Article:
Yellow-spotted Agama

24 Apr 2020

Plain Nightjar – Abu Arish

Whilst birding the Abu Arish area last summer Phil Roberts and I spent some time after dark looking for owls and nightjars. We heard a single calling Nubian Nightjar but could not locate it so went driving around the nearby tracks. Here we managed to see good numbers of Plain Nightjar with more than twenty birds seen catching insects and alighting on the dusty tracks. The Plain Nightjar is a scarce breeding summer visitor to the southwest where it occurs in Saudi Arabia from the Yemen boarder northwards to Taif. Where ideal conditions occur in can be locally common with several birds seen close together, such as the ones we saw near Abu Arish. They occur from 500 – 2500 metres and favour dry rocky hillsides and hilltops that have only scatter acacia trees. 
Plain Nightjar

Plain Nightjar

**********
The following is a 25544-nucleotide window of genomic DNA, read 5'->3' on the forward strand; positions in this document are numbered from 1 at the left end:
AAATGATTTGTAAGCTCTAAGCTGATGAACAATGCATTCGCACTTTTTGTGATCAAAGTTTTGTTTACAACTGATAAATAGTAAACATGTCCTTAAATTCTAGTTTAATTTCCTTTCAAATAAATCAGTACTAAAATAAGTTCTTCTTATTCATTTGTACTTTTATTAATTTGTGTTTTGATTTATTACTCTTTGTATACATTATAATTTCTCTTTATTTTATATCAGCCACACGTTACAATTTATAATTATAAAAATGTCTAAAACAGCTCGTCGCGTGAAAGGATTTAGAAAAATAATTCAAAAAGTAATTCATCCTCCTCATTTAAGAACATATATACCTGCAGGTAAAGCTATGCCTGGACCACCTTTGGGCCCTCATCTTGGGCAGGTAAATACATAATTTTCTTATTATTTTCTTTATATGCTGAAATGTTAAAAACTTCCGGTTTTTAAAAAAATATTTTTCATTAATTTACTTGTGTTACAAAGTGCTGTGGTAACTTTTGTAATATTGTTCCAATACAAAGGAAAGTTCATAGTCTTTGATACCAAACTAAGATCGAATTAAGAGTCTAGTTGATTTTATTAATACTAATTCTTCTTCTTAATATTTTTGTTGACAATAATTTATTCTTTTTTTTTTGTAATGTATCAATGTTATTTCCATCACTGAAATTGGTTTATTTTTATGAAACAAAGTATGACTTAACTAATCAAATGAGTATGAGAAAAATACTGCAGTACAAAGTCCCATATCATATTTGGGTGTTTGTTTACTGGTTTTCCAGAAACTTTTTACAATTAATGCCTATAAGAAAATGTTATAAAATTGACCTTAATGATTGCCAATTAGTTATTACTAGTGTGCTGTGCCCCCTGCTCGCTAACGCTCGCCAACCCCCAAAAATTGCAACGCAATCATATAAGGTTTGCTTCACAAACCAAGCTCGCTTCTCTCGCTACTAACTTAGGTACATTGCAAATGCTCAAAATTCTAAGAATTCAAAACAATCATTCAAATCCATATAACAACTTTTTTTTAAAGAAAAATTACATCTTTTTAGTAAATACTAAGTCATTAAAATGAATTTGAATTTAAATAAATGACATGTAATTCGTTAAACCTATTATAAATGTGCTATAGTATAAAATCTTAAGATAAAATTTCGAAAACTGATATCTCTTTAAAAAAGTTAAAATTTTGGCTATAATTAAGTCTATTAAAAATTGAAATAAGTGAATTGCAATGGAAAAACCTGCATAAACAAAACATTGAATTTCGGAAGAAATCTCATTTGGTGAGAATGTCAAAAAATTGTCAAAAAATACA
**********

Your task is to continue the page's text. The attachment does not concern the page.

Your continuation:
Plain Nightjar

Plain Nightjar

Plain Nightjar


22 Apr 2020

Fat-bodied darkling - Hanidh

Whilst birding the Hanidh area I came across a small gathering of Fat-bodied darkling Apentandes arabicus. This is a small beetle reaching sizes up to 9mm with the males smaller being only to 6mm in size. Black in color with row of golden hair between the thorax and the head. Antennae end in a club-like shape. Thorax and elytra generally fused together with a rounded body. They feed on anything from plant material to animal remains, are fast moving and active during the day. Males will copulate females for a few hours at a time. Female will carry on feeding while carrying male. Eggs are deposited under the soil close to the roots of plants with the larvae able to scavenge on almost anything. They occur throughout the Arabian Peninsula. The bottom two photos were taken by Phil Roberts with his phone and he has kindly allowed me to use them.